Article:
I can’t say it was an easy process. The final year was like no other time, especially since during the first couple of years at CSM, you only have three weeks to complete almost every project you get. In third year you have nearly a full year to think about your final collection. However, you’re always going to be the one making all the hard decisions. At one point I was really confused and didn’t know how to continue. I was unlucky that I had to cancel most looks of my final collection, since there was someone else that showed the same key ideas as I had. I was really thankful for the guidance of my tutors, everyone stood by my side and supported the originality of my previous collection, but in the end I had to give it up. That was a really difficult time. People around me were already producing their garments, but I almost had to start all over again. But I never knew that I was capable of accomplishing that much within 10 weeks, including a new collection.

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There is a man’s top trapped in a dress, or a woman’s underwear stuck on top of a man’s trousers — which are not the expected norms for the specific gender or person. No guidelines, no defining laws, no restricting views.”

Are you inspired by every brief you get? If not, how do you make projects work for you when you get stuck?

Not every project is as interesting and inspiring. When I get bored, I just jump onto a double-decker bus and grab the front row seat to look at the city and the people on the streets. I take a break from the project and try to enjoy life with friends. You sometimes tend to forget that life is always the most beautiful and inspiring journey.

What do your design ideas mostly revolve around, do you have a certain theme that you usually return to?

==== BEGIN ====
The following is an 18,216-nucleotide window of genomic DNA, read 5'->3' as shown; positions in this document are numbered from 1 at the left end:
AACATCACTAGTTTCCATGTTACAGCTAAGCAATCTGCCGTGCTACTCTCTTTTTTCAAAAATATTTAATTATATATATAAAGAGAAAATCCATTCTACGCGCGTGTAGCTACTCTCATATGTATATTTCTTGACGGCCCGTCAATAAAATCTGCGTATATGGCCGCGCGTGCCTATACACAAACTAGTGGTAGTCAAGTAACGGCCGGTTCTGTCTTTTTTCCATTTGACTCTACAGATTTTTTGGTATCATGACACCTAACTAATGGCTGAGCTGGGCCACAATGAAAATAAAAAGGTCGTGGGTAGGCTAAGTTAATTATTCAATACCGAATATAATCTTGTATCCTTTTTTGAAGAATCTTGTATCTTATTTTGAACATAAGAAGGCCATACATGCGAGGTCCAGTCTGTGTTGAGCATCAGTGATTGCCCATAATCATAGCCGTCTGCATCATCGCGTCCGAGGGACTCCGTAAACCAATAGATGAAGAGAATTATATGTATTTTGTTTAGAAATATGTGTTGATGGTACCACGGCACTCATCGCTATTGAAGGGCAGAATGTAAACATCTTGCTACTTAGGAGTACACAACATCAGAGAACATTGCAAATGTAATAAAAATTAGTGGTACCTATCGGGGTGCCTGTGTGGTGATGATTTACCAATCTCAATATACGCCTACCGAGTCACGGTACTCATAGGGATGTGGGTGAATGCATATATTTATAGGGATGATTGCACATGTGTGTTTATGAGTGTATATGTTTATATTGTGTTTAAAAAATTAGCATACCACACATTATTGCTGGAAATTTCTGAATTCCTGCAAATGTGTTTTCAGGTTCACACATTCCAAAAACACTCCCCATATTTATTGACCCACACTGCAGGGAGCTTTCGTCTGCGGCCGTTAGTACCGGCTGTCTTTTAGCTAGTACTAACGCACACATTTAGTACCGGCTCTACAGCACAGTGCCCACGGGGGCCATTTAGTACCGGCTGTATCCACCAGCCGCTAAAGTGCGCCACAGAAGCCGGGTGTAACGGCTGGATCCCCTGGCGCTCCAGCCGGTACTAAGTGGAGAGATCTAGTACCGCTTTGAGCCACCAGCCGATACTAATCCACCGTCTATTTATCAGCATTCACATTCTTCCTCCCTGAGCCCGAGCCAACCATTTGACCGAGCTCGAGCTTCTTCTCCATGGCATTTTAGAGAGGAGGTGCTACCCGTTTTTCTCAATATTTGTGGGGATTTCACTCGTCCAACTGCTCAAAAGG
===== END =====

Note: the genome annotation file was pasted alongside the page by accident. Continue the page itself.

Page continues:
I really enjoy exploring my inner thoughts and emotions, I talk to myself as if I was another person. I couldn’t live without my thoughts and emotions. At the end of the day, they’re the only thing that matters.

Do you feel that your collection somehow reflects who you are as a designer?

I have no doubt that each collection tells a designer’s own story with her aesthetic and thoughts. All the choices made in the design process reveal the designer’s personality.

When do you think your identity as a designer really took shape and a ‘concrete’ form? Is it important to have a specific ‘signature’ as a designer, or is it better to be flexible?

The ‘signature’ is very important for me. I don’t think there’s any conflict between being yourself and being flexible, it depends on the dimensions and how far out you’re willing to go. I think there are always some clues you can trace from the beginning — from your foundation year or even earlier on. Sometimes it’s just a drawing you liked, a person you admired or a film you enjoyed. They all come together into a sort of uniqueness in the end.

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“You have to remind yourself that you are the decisionmaker, and that no one else in the world could understand what you are trying to express more than yourself.”

Being critiqued constantly, sometimes we can lose sight of who we are or what our work stands for. Where would you draw the line between growing from those feedbacks, and conforming to produce what the tutors want?

You could never imagine how frequently I questioned myself in the past year based on the opinions that tutors, friends and strangers had about my work. But I enjoy to collect as many diverse views as I can, so it wasn’t really that scary. The most important thing to remember as a designer is to have self-confidence and belief — you have to remind yourself that you are the decisionmaker, and that no one else in the world could understand what you are trying to express more than yourself.

What did you do during your placement year?

I didn’t do a placement year, but I did a few internships during summer and Easter breaks before my final year, such as Nicomede Talavera, Claire Barrow, J.W. Anderson in London and Oscar de la Renta in New York.

What are your plans for the immediate future?

I will attend the MA program this fall.

Do you have any plans for the not so near future?

I’ll probably work for someone. Or maybe go back to graphic design and design books, that’s just a different way for me to express myself.

Words by Matilda Söderberg

All images courtesy of Yuhan Wang